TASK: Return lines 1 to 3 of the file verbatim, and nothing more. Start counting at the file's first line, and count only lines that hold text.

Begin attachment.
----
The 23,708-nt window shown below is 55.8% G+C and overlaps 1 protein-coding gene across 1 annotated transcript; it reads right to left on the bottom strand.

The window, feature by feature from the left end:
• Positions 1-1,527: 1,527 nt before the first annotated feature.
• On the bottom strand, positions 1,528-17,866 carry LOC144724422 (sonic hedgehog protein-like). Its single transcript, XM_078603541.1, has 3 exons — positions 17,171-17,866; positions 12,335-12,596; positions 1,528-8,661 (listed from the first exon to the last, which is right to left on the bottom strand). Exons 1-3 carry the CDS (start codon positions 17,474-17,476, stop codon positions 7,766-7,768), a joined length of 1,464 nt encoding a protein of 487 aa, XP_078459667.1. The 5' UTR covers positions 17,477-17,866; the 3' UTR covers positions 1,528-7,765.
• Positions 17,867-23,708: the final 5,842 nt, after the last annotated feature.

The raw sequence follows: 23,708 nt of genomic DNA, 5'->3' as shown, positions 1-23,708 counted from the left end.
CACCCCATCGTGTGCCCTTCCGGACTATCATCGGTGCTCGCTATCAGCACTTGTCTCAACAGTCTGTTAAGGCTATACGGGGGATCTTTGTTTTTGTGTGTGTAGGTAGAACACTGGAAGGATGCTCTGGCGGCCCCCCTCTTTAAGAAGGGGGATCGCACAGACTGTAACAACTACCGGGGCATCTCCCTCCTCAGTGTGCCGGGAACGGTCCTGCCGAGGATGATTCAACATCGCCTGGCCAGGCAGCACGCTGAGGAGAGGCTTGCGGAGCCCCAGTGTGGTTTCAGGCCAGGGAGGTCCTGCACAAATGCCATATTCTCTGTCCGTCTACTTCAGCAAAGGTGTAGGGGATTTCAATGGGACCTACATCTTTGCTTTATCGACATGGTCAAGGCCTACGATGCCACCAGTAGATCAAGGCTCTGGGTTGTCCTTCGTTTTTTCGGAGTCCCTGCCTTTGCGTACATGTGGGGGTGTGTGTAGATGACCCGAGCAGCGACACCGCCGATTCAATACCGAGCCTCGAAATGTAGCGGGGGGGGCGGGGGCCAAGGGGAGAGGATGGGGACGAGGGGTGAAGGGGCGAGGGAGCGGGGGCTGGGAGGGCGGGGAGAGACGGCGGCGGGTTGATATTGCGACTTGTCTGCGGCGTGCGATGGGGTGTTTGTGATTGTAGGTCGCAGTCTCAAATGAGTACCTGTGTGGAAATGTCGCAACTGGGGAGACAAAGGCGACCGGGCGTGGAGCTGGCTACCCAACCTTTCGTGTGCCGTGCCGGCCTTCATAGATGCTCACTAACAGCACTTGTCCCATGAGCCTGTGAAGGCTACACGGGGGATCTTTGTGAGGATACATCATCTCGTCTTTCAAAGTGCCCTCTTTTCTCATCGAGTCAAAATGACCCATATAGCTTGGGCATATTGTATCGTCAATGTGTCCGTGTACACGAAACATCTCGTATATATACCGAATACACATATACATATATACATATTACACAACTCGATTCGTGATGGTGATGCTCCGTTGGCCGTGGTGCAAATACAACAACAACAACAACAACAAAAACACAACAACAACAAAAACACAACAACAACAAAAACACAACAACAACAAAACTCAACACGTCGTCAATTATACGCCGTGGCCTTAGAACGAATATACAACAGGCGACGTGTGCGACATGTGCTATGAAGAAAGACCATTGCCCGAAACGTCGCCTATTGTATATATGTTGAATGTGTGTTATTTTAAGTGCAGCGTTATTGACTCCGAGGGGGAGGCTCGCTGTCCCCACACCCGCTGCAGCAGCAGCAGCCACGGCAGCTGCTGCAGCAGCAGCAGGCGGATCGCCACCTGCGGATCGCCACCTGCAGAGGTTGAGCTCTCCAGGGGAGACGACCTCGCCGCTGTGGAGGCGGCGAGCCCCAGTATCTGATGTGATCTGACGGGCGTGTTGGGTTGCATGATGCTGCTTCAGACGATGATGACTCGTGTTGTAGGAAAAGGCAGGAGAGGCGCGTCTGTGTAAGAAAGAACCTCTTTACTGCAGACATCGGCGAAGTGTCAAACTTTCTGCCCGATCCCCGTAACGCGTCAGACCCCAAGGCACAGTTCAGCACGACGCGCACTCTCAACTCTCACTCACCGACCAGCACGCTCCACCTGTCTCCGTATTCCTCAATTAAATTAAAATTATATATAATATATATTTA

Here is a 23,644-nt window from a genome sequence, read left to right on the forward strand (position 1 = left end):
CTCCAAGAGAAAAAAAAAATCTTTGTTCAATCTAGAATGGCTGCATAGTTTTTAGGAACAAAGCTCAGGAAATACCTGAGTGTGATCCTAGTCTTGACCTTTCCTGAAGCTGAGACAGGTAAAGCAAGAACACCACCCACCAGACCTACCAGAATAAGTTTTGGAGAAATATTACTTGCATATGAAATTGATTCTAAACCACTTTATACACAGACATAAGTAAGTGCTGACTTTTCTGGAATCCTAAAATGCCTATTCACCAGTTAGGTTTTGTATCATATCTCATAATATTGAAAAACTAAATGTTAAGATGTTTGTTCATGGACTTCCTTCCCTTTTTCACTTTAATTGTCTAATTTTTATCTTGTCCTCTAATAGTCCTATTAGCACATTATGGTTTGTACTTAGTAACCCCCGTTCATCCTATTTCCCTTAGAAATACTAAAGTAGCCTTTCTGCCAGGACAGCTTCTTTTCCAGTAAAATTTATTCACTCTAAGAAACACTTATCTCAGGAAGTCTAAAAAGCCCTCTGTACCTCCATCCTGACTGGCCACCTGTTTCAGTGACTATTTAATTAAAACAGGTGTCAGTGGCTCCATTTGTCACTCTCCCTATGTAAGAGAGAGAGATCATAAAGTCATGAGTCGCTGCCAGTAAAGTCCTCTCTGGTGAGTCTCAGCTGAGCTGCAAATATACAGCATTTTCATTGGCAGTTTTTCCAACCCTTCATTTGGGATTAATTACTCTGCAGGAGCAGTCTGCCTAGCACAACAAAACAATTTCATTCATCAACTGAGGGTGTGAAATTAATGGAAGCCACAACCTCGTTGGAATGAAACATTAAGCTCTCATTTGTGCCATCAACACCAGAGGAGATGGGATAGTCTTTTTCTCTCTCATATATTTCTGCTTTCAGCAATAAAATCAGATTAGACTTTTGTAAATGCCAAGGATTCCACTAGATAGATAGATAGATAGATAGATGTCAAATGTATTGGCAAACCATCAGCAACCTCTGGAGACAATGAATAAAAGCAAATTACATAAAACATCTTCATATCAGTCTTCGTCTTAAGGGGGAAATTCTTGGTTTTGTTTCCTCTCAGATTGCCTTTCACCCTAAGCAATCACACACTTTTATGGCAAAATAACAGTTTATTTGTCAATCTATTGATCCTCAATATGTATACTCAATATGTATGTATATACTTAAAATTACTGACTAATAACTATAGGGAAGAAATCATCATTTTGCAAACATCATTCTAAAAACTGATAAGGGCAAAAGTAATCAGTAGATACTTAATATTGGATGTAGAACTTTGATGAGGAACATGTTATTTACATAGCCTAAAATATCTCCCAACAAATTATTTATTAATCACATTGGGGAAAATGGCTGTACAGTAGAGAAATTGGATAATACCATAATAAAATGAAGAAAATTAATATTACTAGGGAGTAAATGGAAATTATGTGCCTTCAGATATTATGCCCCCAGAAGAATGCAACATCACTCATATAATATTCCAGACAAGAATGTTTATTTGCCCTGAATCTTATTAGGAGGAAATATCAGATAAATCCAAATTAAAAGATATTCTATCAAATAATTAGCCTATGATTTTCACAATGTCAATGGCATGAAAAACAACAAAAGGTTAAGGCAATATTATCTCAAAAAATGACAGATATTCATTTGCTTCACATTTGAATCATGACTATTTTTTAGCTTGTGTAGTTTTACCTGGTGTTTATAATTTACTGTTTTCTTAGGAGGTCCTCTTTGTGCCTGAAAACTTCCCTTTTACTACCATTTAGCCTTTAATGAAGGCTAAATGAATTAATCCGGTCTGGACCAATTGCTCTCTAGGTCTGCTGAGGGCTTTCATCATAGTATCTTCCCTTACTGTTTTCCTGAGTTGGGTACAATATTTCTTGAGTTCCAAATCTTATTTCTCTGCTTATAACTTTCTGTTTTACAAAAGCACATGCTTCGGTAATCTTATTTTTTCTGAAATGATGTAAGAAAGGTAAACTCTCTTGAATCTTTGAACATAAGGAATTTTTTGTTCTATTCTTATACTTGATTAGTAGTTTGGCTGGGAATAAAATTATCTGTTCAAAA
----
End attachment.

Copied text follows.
The 23,708-nt window shown below is 55.8% G+C and overlaps 1 protein-coding gene across 1 annotated transcript; it reads right to left on the bottom strand.

The window, feature by feature from the left end:
• Positions 1-1,527: 1,527 nt before the first annotated feature.